This Is How It Always Is (2017) by Laurie Frankel is contemporary fiction that tells the story of the family created by Rosie, an ER doctor, and Penn, a writer, and the five children they have: Roo (Roosevelt), Ben, the twins Rigel and Orion, and baby Claude. At first it seems that all five are boys, but as Claude goes through the year he is three, among the things he wants to be when he grows up is a girl. He is certain, consistent, and insists upon wearing a dress to preschool.
One family tradition is Penn’s telling of made-up fairy tales most nights. Sometimes, all five of the kids huddle together at bedtime to hear the tales of Prince Grumwald and Princess Stephanie, who is also a Night Fairy but has to hide it. Penn’s stories always have thinly-disguised lessons.
Rosie and Penn support Claude unconditionally, and by the time Claude gets to kindergarten, he wears dresses at home but pants at school, and his drawings of himself are getting smaller and smaller. He doesn’t have any friends because the other kindergartners think he’s weird. After Christmas, he goes to school dressed as a girl fairy. His school wants to put a label on him so that they know whether to treat Claude as a boy or as a girl. He chooses a new name, Poppy, after Rosie’s sister who died of childhood cancer. Poppy is gregarious and has many friends when they are on vacation and don’t know her as Claude, and things are going generally well, except for the occasional bigot.
Then one day Rosie treats a gunshot wound and beating victim, a college student who is transgender and doesn’t make it. She realizes that it’s not safe for Poppy in the midwest, and they decide to pack up everything and move to Seattle. She gets a job in a family practice, and all seven of them fly to their new home, although not all of them are happy about it.
Five years later, Poppy is starting 5th grade and is part of a group of four girl friends, including her next door neighbor. No one knows her history, as the first adults Rosie and Penn meet and tell–their next door neighbors–say that they aren’t going to tell their daughters. So all seven in the family maintain the secret–they don’t put up family pictures with baby Claude, and just generally don’t talk about Poppy’s history. When Poppy has a sleepover, she changes in the bathroom.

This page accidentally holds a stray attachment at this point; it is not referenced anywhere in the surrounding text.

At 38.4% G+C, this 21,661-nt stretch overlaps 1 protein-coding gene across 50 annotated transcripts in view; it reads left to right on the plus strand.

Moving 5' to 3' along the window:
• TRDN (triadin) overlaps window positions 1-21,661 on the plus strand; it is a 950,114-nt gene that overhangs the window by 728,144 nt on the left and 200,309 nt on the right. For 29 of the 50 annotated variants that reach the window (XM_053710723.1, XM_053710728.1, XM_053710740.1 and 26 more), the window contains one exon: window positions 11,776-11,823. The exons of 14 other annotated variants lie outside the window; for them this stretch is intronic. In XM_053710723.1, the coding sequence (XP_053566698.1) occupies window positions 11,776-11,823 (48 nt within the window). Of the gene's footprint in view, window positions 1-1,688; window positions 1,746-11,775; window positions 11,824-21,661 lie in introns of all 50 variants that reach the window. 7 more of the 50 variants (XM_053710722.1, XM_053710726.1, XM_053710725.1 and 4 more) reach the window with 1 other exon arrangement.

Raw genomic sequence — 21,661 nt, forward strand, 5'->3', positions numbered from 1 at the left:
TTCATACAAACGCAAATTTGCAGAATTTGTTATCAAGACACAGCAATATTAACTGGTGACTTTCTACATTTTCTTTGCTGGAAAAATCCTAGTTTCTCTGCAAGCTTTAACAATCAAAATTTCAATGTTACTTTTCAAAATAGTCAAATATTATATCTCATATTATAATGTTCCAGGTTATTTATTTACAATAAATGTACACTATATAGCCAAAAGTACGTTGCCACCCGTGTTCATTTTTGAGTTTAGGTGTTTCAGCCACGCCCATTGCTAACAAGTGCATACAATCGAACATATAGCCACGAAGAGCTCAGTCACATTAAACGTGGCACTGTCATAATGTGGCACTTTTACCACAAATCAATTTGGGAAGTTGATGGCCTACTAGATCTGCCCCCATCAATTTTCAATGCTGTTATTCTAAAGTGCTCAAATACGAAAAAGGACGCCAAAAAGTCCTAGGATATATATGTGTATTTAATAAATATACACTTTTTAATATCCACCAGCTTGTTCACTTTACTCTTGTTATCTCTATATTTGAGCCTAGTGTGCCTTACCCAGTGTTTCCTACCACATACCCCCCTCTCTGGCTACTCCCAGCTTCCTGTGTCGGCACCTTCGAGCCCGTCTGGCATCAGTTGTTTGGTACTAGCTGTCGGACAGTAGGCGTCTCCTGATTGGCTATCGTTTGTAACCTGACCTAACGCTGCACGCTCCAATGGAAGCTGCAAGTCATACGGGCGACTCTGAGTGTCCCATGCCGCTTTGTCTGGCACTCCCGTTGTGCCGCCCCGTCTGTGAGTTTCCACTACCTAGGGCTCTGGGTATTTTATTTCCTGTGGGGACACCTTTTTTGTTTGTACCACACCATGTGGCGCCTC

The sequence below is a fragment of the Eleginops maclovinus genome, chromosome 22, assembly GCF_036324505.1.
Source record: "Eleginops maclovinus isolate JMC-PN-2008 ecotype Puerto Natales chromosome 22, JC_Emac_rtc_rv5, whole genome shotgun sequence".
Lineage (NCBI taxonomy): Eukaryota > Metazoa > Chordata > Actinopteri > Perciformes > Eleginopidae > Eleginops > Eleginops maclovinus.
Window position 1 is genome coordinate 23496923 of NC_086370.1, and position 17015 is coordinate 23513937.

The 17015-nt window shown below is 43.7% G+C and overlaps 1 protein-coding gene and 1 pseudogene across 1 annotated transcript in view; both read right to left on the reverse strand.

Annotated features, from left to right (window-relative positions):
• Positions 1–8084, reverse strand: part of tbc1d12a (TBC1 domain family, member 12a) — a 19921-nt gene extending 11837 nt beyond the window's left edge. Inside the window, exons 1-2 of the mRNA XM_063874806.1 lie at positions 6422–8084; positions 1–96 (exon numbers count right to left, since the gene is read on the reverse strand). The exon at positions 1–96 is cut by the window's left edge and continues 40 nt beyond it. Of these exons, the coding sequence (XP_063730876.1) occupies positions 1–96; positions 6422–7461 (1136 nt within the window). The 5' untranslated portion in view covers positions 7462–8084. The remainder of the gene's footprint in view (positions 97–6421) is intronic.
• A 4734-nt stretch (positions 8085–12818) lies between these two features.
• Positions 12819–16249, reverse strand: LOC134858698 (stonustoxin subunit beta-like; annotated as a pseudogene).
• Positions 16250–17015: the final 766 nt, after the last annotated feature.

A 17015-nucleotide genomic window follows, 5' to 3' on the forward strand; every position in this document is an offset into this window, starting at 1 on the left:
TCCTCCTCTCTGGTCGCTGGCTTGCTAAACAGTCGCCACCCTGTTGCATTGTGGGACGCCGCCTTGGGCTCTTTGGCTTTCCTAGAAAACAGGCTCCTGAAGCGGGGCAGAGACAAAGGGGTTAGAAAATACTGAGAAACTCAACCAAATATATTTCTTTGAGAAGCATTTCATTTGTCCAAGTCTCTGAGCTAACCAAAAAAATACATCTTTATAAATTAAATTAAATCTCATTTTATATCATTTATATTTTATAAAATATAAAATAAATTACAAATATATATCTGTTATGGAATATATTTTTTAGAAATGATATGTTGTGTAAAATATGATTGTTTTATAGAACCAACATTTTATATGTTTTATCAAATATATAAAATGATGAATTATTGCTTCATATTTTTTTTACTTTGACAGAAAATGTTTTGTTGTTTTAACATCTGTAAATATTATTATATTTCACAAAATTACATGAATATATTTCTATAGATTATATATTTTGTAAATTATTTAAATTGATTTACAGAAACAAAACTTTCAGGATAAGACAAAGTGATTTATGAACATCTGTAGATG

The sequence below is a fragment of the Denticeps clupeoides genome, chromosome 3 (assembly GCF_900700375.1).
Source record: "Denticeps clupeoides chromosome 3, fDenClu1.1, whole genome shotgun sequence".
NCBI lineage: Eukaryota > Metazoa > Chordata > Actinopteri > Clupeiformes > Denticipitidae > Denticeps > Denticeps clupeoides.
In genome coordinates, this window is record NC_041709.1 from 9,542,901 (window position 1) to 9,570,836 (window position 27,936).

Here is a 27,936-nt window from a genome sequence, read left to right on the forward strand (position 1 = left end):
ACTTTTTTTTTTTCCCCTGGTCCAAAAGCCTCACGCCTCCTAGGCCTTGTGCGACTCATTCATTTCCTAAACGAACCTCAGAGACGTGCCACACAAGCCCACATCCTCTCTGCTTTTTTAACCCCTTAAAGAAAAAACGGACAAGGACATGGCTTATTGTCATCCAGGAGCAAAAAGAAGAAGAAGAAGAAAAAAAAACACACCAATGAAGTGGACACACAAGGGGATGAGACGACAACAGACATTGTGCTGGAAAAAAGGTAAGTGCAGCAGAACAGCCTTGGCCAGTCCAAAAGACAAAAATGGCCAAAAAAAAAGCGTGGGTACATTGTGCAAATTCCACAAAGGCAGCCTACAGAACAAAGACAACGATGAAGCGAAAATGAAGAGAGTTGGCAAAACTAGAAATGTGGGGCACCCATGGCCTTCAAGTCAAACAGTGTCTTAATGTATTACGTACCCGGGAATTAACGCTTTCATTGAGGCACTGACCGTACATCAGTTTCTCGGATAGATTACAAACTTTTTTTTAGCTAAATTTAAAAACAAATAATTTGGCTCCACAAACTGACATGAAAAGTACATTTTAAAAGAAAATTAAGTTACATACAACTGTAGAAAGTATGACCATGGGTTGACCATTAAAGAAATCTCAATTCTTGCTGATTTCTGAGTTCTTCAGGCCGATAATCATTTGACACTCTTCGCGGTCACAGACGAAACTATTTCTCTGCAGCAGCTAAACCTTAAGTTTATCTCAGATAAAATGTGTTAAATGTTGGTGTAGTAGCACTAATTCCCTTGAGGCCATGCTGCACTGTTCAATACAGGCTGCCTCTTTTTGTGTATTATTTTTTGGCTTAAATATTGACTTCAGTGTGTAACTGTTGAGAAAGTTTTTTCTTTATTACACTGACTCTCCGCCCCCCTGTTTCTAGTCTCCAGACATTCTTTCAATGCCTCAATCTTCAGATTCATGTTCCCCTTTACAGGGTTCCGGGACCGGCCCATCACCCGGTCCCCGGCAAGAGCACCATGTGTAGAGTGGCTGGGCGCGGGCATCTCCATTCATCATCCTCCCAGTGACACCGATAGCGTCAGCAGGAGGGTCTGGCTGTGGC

All is mostly well, except Rosie’s practice has more expectations than just seeing patients like the ER did, and Roo is dealing with adolescent angst. And then somehow Poppy is outed as having a penis. She cuts her hair and decides to never go to school again, and feels like she has to be Claude because Poppy is a lie. So Rosie agrees to meet one of the extra expectations the practice requires–and goes to work in a clinic in Thailand, as long as she can take Poppy/Claude along with her.
Of course, in Thailand everything is different than home, and Claude/Poppy notices something else. Women like her, everywhere. While Rosie does the best she can with a limited menu of treatment options, Claude/Poppy teaches English to small children and they start trading stories. Rosie is assisted by a medic/midwife/mechanic named K, and they eventually talk about K being kathoey, which translates as ladyboy. In Thailand, there is not as much stigma with being transgender as elsewhere, because of the Buddhist tradition that being kathoey is just another way to be, because of karma and the idea that one’s soul will go through many permutations, some male, some female, some both.
When they come home, Poppy is ready to be herself–all of the above. It was a brilliant book, so well done. It made me want to go to Thailand, and affirmed my belief that if supported, kids will tell us who they are and in this way, they have the best chance of growing into happy, healthy people.
And the bonus: no fatphobia or diet culture. Not one word. Bravo!